2013 Hyundai Elantra GT: Family Checklist
After my weeklong test drive of Hyundai's brand-new 2013 Elantra GT hatchback, my school-age kids were complaining about the backseat legroom and wishing I had a "different kind of job."
Whenever my family of four was in the compact Elantra GT for long stretches of time or lots of errand running, it felt smaller and smaller as time passed. While I liked the passenger room, my 8- and 10-year-old kids weren't sold on it. I had to keep moving the front passenger seat forward whenever my husband wasn't in it to make sure my son had enough legroom in the rear seat.
I was comfortable in the driver's seat. It was bolstered just enough to hold me in place without feeling constrained. The interior looks good with lots of upscale touches such as contrast stitching in the leather seats. The center stack's faux metal trim is convincing; it's paired with piano-black plastic accents, which could lead to a plastic overdose. It didn't bother me during my test drive, though.
The center stack's buttons and knobs were clearly labeled and fairly easy to use. However, the plentiful steering-wheel controls took some getting used to. I had to look down to figure out which button I needed to push. I was happy to have Bluetooth phone connectivity with voice recognition in the Elantra GT, and even happier I found the system pretty simple to operate. I also liked the instrument cluster's cat-eye bezels, which made them look sophisticated.
My test car's 148-horsepower, 1.8-liter four-cylinder engine was paired with the optional six-speed automatic. During my weeklong test drive, I kept wishing it had the standard six-speed manual because I wanted just a little more responsiveness from the engine. The automatic transmission has a manual shift mode, which helped in this case. The plus side of the automatic transmission is the Elantra GT gets an EPA-estimated 27/37 mpg city/highway.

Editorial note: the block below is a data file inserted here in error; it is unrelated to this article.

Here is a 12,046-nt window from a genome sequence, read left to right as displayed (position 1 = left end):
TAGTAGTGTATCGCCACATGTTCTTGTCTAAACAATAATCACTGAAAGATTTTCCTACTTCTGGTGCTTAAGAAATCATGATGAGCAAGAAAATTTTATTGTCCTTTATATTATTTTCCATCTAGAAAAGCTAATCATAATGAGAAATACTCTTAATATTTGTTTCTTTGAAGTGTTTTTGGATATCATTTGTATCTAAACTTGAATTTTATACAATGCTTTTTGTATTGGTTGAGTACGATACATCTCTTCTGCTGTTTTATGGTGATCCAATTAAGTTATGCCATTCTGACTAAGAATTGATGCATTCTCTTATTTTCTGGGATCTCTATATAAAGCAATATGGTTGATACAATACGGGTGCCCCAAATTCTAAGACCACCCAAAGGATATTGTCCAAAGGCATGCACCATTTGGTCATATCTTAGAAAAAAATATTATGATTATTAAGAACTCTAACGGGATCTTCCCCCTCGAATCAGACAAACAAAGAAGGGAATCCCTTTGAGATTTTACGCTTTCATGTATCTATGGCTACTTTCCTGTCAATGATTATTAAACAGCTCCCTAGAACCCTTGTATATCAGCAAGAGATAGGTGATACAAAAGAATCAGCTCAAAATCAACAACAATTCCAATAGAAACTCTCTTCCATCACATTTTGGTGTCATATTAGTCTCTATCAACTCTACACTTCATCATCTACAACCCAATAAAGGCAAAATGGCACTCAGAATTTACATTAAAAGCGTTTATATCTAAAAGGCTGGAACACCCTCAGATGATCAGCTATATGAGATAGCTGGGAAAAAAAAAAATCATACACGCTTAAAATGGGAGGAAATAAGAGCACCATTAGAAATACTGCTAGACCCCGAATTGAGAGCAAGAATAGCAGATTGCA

During my test drive, I kept thinking that the Elantra GT would be a great car for a teen or first-time driver. It's fast but not too fast, and it handled higher-speed turns easily.
The backseat has two cupholders in the fold-down armrest and a bottleholder in each door. It also has my favorite — netted seatback pockets in both seatbacks — it's great for collecting kids' books or other assorted items. The optional panoramic moonroof really makes the backseat feel open.
When it came to the Latch system, the Elantra GT failed. The two sets of lower Latch anchors are easy to see in the seat bight, but the cushions are so stiff that I had a hard time using them. I was concerned that my rear-facing infant-safety seat's hooklike Latch connectors would rip the leather seats. That's never been a concern with other test cars.
The Elantra GT's cargo area passed the hockey-bag test, and it fit my daughter's lacrosse stick too.
I enjoyed the Elantra GT and was dazzled by all the features wrapped up in a $23,015 vehicle. Now if I could just get those kids to stop growing.